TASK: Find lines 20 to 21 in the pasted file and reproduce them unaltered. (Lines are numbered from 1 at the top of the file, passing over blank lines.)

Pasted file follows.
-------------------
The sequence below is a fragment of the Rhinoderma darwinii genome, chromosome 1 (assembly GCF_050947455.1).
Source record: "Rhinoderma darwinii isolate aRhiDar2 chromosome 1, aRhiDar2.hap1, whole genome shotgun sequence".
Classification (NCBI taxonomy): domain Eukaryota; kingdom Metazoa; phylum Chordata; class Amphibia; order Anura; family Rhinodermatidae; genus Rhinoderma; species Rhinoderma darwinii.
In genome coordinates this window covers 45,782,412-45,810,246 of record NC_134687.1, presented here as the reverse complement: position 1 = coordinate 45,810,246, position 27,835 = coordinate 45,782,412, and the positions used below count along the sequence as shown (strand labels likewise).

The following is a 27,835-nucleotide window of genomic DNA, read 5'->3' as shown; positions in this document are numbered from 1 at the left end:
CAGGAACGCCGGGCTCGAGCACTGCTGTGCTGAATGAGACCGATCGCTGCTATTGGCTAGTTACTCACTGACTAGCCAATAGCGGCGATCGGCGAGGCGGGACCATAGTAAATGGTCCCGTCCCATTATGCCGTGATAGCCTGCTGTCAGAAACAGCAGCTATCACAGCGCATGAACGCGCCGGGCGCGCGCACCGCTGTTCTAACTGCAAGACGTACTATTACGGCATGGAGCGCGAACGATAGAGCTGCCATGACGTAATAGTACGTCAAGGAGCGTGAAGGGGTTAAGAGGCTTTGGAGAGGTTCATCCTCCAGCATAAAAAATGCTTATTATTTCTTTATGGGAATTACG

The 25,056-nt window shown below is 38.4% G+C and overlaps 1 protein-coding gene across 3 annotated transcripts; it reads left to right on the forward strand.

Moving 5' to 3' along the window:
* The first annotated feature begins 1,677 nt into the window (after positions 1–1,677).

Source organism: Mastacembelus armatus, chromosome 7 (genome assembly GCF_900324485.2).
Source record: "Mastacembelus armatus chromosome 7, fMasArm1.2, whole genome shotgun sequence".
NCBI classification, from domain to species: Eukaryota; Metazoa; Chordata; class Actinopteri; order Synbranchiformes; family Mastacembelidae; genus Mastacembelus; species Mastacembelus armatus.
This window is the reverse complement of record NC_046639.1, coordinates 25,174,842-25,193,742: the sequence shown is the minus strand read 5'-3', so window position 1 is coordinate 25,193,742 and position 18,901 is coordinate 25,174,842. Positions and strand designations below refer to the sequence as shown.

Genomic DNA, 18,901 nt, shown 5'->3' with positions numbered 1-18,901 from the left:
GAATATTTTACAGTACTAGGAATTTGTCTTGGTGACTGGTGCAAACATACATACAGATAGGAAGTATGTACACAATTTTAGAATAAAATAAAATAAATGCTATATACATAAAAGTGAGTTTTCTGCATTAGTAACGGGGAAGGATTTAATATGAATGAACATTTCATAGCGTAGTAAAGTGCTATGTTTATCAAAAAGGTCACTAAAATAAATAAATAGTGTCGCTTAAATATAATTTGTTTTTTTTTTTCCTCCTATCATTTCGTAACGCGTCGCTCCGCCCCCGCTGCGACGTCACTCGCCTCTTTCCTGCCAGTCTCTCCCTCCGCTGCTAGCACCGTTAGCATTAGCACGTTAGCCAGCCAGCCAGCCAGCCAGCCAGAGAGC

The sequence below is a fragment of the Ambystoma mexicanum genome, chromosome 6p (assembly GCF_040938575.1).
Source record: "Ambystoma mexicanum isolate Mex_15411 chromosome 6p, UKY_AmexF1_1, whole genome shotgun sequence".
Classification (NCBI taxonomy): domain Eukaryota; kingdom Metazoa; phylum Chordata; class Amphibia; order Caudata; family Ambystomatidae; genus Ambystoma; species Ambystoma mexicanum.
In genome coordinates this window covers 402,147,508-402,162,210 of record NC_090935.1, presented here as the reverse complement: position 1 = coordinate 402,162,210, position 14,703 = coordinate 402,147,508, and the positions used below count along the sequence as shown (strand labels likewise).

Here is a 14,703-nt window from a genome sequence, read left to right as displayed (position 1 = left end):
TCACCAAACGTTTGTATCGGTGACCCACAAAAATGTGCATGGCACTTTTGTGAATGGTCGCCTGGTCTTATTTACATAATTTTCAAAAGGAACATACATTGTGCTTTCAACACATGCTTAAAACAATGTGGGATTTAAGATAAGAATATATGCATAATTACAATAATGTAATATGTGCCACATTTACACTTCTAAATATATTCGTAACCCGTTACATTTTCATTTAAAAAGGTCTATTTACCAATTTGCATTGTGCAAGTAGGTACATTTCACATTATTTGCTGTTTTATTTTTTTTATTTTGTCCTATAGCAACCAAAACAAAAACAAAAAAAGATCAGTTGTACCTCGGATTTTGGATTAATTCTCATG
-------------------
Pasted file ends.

Here is a 14,703-nt window from a genome sequence, read left to right as displayed (position 1 = left end):
TCACCAAACGTTTGTATCGGTGACCCACAAAAATGTGCATGGCACTTTTGTGAATGGTCGCCTGGTCTTATTTACATAATTTTCAAAAGGAACATACATTGTGCTTTCAACACATGCTTAAAACAATGTGGGATTTAAGATAAGAATATATGCATAATTACAATAATGTAATATGTGCCACATTTACACTTCTAAATATATTCGTAACCCGTTACATTTTCATTTAAAAAGGTCTATTTACCAATTTGCATTGTGCAAGTAGGTACATTTCACATTATTTGCTGTTTTATTTTTTTTATTTTGTCCTATAGCAACCAAAACAAAAACAAAAAAAGATCAGTTGTACCTCGGATTTTGGATTAATTCTCATG